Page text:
First, let me wish all the Moms a very
Happy Mother’s Day!!
Working on a project with a few friends of mine, I converted this color image taken in 2017 to black and white. This same basic photo was originally taken more than 40 years ago, way back in 1978 on Kodachrome 64, well before I was anywhere near being serious about photography. The conditions under which the two photos were taken could not have been more different. The earlier 35mm image was taken around 1pm, and while the roots of this fallen giant sequoia were in shade, the sunlight reflected off the nearby roadway into them, illuminating many of the darker nooks and crannies. The more recent image was taken around dawn, with any sunlight blocked by the Sierras to the east, leaving everything in shade. These were the exact conditions I wanted because it would allow for even lighting, and be better able to record the darker areas of the roots without having to wait for early afternoon to duplicate the conditions back then. This was the morning of the second day of a three week California trip, after spending the overnight photographing the General Sherman Tree in the spooky darkness under the stars, and then getting acquainted with the SUV rental that would be my home for the three weeks, for a few fitful hours of sleep. Afterward, it was off to Yosemite National Park, further north.
I had always hoped to retake the shot on medium format film after moving up in the early 1990’s, but just never made a trip to Sequoia National Park in the 22 years before switching to digital. For some reason, the original image left a personal indelible mark, and was one of the earliest of what were considered “art photos”, a descriptor coined by a relative. It was also the first photo of mine that was printed. So it isn’t any wonder why I remember it was taken at 1pm! The tree fell on June 3, 1959 on a clear and windless day, so it was still relatively “fresh” on that first visit, less than 20 years afterward. Seeing those roots awakened in me the realization that there were designs in nature, things that when left alone, grow or are sculpted over time into beautiful shapes and forms, subjects I search for now to photograph.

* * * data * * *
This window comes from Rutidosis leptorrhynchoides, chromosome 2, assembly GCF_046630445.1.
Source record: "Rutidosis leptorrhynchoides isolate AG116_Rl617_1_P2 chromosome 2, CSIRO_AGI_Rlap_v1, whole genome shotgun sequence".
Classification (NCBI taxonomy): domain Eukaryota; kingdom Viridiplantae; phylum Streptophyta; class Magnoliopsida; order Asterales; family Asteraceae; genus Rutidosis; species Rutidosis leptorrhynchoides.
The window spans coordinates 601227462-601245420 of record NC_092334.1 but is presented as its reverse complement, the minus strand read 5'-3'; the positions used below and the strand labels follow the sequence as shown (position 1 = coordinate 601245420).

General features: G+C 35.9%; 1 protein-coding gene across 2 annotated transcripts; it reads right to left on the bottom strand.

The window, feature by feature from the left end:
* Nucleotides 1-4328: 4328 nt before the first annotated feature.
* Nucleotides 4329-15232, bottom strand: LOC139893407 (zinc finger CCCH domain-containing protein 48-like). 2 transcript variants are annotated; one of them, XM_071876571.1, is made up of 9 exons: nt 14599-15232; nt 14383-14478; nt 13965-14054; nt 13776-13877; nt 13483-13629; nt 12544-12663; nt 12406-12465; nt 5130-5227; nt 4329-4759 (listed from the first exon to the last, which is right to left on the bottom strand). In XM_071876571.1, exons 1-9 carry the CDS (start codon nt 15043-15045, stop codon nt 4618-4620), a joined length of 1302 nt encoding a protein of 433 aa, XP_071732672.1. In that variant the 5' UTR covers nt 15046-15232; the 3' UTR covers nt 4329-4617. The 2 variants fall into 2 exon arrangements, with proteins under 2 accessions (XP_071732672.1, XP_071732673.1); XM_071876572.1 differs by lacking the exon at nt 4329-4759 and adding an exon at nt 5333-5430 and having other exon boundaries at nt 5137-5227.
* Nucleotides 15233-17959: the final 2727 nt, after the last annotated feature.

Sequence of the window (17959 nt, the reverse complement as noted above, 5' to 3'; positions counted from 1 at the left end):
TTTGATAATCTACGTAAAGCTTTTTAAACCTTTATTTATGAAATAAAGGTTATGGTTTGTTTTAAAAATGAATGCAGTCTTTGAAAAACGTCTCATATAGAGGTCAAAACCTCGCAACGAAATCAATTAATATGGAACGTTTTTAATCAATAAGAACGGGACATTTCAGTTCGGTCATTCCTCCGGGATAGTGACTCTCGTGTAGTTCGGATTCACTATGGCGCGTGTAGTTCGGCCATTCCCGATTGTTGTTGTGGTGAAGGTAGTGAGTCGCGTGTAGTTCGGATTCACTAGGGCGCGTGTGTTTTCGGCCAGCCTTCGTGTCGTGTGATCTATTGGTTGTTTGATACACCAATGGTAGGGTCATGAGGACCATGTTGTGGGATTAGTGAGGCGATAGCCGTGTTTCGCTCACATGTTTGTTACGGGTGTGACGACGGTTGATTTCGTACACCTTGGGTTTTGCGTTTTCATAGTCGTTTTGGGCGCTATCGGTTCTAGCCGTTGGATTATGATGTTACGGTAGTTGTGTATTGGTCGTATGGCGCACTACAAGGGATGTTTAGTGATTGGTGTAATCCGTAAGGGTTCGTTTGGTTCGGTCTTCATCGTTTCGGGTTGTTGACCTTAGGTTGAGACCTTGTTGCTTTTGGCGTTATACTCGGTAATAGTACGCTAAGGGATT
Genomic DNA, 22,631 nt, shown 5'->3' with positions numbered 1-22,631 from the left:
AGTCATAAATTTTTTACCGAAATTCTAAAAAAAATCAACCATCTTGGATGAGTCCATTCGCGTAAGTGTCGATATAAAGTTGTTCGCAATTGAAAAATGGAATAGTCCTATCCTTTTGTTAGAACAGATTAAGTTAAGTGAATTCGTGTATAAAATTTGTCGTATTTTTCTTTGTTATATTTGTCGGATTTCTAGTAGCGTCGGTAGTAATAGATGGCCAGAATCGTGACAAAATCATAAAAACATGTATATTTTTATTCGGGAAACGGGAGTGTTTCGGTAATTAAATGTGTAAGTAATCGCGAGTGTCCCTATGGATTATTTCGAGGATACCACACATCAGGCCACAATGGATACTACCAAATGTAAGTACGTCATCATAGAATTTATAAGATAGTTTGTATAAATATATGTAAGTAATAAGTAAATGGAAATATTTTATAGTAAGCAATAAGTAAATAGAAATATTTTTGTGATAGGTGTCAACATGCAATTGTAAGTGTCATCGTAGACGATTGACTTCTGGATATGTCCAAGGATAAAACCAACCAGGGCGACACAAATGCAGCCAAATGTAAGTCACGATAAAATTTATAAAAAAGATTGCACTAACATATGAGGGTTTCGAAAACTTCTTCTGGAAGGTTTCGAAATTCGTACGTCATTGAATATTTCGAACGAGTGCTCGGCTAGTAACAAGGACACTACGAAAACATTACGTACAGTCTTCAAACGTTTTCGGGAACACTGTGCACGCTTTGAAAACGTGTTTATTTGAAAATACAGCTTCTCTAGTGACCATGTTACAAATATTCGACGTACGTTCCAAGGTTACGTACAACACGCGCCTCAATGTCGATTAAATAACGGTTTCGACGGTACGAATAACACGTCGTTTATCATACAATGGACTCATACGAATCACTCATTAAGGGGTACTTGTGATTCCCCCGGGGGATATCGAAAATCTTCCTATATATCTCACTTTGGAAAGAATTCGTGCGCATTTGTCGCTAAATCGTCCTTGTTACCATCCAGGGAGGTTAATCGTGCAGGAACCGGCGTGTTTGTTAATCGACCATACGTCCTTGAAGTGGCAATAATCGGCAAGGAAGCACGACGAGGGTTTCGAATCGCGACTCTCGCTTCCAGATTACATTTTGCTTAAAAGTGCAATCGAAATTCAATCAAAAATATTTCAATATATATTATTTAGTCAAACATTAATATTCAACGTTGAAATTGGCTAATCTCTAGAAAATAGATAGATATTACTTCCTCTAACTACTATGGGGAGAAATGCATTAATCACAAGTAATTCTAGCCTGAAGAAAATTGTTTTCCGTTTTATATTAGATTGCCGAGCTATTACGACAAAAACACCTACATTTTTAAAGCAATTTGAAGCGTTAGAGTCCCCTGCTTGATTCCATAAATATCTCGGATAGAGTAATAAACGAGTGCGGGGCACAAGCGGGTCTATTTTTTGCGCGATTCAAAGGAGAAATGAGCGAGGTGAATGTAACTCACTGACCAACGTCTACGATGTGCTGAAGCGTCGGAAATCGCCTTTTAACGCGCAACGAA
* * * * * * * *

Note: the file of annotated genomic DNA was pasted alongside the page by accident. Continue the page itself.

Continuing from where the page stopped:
The change over to black and white didn’t require any rocket science. Using a Lightroom preset for low contrast allowed the light values to stretch completely across the full dynamic range, with very few extremes on either end. Doing that allowed easy adjustments to the tone curves to increase contrast, and still keep light values within useable ranges. Then certain areas could be lightened or darkened without worrying about blocking up shadows or blowing out highlights. The main thought in processing was to darken and lighten specific areas to create a recognizable shape within the wild and diverging root system. It is subtle, but it’s there. And it’s much easier to use this process in black and white because light values can be darkened without worrying about muddying the tones as happens in color images. The subtle shape is not present in the color version below, and so it may be less impactful for that reason; but the root system has quite a color palette to keep the eye moving through the frame.
But much of the dramatic rusty brown coloration and gritty texture of the roots during the initial visit, had been lost over the intervening decades, so there was a bit of disappointment on the return. I suppose much of it was worn away by weather and bleached out by the rain and sun, but the abstract root design of this particular tree still kept me in awe. During all those years, and later on during the 2017 trip with visits to the redwoods in northern California, I had never come across a fallen tree with roots of such symmetry. This tree is truly unique, and in all likelihood, its memory will remain with me forever.